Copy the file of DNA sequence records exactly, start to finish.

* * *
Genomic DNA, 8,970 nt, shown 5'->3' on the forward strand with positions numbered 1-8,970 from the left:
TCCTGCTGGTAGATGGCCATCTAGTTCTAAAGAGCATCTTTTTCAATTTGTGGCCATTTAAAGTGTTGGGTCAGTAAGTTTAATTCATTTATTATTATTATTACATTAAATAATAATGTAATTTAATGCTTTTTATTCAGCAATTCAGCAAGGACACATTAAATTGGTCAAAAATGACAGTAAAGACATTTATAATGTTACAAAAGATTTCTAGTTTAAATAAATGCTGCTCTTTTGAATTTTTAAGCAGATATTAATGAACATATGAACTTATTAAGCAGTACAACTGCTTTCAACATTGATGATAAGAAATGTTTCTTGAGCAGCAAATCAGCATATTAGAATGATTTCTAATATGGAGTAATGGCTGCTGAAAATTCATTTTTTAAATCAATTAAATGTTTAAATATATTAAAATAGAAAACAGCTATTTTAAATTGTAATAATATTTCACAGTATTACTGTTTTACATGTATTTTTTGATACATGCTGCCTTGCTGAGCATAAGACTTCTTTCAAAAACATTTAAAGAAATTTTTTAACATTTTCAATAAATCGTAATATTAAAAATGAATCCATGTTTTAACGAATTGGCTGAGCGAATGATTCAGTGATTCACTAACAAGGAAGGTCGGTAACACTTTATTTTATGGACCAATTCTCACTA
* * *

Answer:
Genomic DNA, 8,970 nt, shown 5'->3' on the forward strand with positions numbered 1-8,970 from the left:
TCCTGCTGGTAGATGGCCATCTAGTTCTAAAGAGCATCTTTTTCAATTTGTGGCCATTTAAAGTGTTGGGTCAGTAAGTTTAATTCATTTATTATTATTATTACATTAAATAATAATGTAATTTAATGCTTTTTATTCAGCAATTCAGCAAGGACACATTAAATTGGTCAAAAATGACAGTAAAGACATTTATAATGTTACAAAAGATTTCTAGTTTAAATAAATGCTGCTCTTTTGAATTTTTAAGCAGATATTAATGAACATATGAACTTATTAAGCAGTACAACTGCTTTCAACATTGATGATAAGAAATGTTTCTTGAGCAGCAAATCAGCATATTAGAATGATTTCTAATATGGAGTAATGGCTGCTGAAAATTCATTTTTTAAATCAATTAAATGTTTAAATATATTAAAATAGAAAACAGCTATTTTAAATTGTAATAATATTTCACAGTATTACTGTTTTACATGTATTTTTTGATACATGCTGCCTTGCTGAGCATAAGACTTCTTTCAAAAACATTTAAAGAAATTTTTTAACATTTTCAATAAATCGTAATATTAAAAATGAATCCATGTTTTAACGAATTGGCTGAGCGAATGATTCAGTGATTCACTAACAAGGAAGGTCGGTAACACTTTATTTTATGGACCAATTCTCACTA